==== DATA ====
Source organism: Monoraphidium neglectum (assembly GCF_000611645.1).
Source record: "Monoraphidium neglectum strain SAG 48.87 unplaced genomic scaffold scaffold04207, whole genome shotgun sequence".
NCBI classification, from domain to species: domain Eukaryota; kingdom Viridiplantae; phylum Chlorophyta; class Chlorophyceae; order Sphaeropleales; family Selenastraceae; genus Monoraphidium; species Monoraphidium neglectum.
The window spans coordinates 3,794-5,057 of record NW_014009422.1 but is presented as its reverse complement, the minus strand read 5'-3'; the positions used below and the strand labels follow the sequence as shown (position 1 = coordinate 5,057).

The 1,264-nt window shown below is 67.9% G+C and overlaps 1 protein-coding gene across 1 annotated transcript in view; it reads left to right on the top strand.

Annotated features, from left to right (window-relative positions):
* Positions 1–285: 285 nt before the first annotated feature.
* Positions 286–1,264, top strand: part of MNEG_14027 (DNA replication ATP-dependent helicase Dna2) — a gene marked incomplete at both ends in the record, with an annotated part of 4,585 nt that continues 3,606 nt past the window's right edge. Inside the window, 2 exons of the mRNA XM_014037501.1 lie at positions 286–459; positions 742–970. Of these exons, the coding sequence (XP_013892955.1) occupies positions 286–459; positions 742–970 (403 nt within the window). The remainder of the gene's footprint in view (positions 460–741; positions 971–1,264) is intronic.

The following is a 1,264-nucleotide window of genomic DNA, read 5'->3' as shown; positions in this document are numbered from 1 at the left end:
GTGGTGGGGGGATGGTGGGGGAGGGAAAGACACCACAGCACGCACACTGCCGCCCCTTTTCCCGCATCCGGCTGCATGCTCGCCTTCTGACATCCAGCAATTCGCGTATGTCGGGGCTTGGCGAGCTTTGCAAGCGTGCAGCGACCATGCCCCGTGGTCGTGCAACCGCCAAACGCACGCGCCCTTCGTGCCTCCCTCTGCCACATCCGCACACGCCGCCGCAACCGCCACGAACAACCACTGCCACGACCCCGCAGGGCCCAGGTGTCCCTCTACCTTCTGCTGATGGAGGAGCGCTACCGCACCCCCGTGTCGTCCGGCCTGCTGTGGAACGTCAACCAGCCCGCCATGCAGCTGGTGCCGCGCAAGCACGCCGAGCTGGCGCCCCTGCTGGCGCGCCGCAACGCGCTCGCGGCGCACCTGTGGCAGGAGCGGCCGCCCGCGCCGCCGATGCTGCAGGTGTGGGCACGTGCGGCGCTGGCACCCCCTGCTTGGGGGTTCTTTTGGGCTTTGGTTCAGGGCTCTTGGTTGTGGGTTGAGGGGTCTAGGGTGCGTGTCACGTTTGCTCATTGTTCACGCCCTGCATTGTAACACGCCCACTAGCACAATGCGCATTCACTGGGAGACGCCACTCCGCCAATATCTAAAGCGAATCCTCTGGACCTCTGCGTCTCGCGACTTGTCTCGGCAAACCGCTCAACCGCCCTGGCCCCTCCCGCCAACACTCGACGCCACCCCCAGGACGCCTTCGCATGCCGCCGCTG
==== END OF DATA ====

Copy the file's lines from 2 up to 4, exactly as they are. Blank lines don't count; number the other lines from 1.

Source record: "Monoraphidium neglectum strain SAG 48.87 unplaced genomic scaffold scaffold04207, whole genome shotgun sequence".
NCBI classification, from domain to species: domain Eukaryota; kingdom Viridiplantae; phylum Chlorophyta; class Chlorophyceae; order Sphaeropleales; family Selenastraceae; genus Monoraphidium; species Monoraphidium neglectum.
The window spans coordinates 3,794-5,057 of record NW_014009422.1 but is presented as its reverse complement, the minus strand read 5'-3'; the positions used below and the strand labels follow the sequence as shown (position 1 = coordinate 5,057).